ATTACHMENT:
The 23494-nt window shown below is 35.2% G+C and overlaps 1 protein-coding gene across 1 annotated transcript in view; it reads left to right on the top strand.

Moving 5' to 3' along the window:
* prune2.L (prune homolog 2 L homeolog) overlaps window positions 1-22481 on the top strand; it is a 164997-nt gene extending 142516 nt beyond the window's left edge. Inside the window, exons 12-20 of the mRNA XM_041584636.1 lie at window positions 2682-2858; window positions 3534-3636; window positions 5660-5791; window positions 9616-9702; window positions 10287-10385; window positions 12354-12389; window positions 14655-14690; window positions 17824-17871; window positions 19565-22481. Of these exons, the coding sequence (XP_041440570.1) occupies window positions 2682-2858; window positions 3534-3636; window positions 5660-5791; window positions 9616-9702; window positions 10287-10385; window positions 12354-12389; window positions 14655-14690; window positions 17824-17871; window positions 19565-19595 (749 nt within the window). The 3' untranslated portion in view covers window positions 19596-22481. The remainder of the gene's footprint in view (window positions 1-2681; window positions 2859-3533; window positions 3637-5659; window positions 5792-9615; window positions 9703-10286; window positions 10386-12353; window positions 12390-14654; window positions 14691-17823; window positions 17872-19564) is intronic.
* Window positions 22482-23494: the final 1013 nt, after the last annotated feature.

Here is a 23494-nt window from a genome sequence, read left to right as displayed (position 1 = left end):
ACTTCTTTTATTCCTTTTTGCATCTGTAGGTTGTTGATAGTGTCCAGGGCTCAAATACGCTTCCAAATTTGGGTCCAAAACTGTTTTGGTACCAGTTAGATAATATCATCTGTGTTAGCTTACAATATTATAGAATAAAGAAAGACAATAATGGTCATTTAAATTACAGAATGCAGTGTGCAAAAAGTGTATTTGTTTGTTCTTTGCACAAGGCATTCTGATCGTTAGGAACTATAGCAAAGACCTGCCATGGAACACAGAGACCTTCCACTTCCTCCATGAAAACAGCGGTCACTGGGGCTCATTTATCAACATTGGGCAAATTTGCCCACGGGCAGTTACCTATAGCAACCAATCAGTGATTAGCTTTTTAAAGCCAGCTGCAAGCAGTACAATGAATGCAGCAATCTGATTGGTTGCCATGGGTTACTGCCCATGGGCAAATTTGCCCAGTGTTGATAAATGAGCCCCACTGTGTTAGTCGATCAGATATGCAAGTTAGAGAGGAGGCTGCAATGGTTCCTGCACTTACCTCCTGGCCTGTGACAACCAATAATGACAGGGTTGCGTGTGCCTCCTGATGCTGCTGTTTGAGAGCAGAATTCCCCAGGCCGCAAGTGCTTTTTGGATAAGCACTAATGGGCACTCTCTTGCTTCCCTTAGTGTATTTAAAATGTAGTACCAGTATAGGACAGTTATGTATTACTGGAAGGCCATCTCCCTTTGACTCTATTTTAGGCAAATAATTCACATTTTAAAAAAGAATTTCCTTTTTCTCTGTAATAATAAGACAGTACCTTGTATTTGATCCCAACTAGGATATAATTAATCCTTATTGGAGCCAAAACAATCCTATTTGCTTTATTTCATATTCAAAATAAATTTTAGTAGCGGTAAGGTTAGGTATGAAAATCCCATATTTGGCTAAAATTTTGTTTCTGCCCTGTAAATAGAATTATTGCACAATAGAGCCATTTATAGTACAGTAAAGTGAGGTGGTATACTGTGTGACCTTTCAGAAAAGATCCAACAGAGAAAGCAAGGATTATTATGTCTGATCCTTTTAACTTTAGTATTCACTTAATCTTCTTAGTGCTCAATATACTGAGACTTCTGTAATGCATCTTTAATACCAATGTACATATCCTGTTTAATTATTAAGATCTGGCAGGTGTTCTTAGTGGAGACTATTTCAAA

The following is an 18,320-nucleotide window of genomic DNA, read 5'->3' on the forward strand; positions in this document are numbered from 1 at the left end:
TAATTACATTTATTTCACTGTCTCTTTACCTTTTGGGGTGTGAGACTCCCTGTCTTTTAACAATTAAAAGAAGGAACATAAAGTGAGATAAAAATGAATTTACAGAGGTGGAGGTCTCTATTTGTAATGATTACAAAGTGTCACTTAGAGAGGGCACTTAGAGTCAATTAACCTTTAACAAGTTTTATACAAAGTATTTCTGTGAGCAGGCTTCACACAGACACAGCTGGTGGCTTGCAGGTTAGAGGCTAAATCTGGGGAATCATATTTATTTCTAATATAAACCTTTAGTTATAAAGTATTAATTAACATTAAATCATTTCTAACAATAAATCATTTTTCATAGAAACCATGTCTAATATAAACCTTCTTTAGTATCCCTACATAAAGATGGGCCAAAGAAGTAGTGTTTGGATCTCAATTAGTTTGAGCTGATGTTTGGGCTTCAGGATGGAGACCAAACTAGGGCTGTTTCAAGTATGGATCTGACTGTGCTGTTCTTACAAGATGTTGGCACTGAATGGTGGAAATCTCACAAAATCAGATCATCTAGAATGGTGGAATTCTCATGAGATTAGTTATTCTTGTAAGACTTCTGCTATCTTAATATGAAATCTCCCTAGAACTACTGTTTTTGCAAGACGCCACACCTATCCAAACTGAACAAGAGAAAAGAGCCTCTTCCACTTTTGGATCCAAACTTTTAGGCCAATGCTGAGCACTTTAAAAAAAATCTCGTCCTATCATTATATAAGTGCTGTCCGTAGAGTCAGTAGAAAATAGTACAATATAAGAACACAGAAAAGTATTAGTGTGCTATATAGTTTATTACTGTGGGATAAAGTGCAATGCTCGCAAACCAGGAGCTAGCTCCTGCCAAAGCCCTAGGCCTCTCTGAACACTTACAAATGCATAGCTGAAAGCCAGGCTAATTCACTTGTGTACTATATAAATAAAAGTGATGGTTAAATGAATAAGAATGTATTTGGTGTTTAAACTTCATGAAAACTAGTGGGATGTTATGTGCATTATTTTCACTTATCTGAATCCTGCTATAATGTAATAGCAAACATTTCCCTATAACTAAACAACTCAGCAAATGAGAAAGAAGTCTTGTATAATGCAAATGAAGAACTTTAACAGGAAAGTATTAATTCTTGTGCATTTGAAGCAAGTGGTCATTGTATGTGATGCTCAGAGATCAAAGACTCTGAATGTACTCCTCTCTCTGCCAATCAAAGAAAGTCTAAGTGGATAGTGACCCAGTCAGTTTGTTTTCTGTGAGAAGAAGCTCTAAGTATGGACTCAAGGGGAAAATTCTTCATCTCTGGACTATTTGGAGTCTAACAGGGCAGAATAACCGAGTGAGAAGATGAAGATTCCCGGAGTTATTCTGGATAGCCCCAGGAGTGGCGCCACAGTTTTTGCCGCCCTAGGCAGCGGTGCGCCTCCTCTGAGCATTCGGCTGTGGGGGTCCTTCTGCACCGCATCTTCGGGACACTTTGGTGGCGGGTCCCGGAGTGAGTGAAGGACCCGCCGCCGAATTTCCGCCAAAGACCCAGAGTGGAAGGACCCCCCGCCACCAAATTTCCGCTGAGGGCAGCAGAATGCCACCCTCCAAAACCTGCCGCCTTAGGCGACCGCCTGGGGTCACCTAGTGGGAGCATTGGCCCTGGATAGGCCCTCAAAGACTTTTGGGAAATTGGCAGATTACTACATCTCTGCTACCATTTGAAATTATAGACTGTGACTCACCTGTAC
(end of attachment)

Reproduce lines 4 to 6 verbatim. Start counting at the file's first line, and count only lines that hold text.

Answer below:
* Window positions 22482-23494: the final 1013 nt, after the last annotated feature.

Here is a 23494-nt window from a genome sequence, read left to right as displayed (position 1 = left end):
ACTTCTTTTATTCCTTTTTGCATCTGTAGGTTGTTGATAGTGTCCAGGGCTCAAATACGCTTCCAAATTTGGGTCCAAAACTGTTTTGGTACCAGTTAGATAATATCATCTGTGTTAGCTTACAATATTATAGAATAAAGAAAGACAATAATGGTCATTTAAATTACAGAATGCAGTGTGCAAAAAGTGTATTTGTTTGTTCTTTGCACAAGGCATTCTGATCGTTAGGAACTATAGCAAAGACCTGCCATGGAACACAGAGACCTTCCACTTCCTCCATGAAAACAGCGGTCACTGGGGCTCATTTATCAACATTGGGCAAATTTGCCCACGGGCAGTTACCTATAGCAACCAATCAGTGATTAGCTTTTTAAAGCCAGCTGCAAGCAGTACAATGAATGCAGCAATCTGATTGGTTGCCATGGGTTACTGCCCATGGGCAAATTTGCCCAGTGTTGATAAATGAGCCCCACTGTGTTAGTCGATCAGATATGCAAGTTAGAGAGGAGGCTGCAATGGTTCCTGCACTTACCTCCTGGCCTGTGACAACCAATAATGACAGGGTTGCGTGTGCCTCCTGATGCTGCTGTTTGAGAGCAGAATTCCCCAGGCCGCAAGTGCTTTTTGGATAAGCACTAATGGGCACTCTCTTGCTTCCCTTAGTGTATTTAAAATGTAGTACCAGTATAGGACAGTTATGTATTACTGGAAGGCCATCTCCCTTTGACTCTATTTTAGGCAAATAATTCACATTTTAAAAAAGAATTTCCTTTTTCTCTGTAATAATAAGACAGTACCTTGTATTTGATCCCAACTAGGATATAATTAATCCTTATTGGAGCCAAAACAATCCTATTTGCTTTATTTCATATTCAAAATAAATTTTAGTAGCGGTAAGGTTAGGTATGAAAATCCCATATTTGGCTAAAATTTTGTTTCTGCCCTGTAAATAGAATTATTGCACAATAGAGCCATTTATAGTACAGTAAAGTGAGGTGGTATACTGTGTGACCTTTCAGAAAAGATCCAACAGAGAAAGCAAGGATTATTATGTCTGATCCTTTTAACTTTAGTATTCACTTAATCTTCTTAGTGCTCAATATACTGAGACTTCTGTAATGCATCTTTAATACCAATGTACATATCCTGTTTAATTATTAAGATCTGGCAGGTGTTCTTAGTGGAGACTATTTCAAA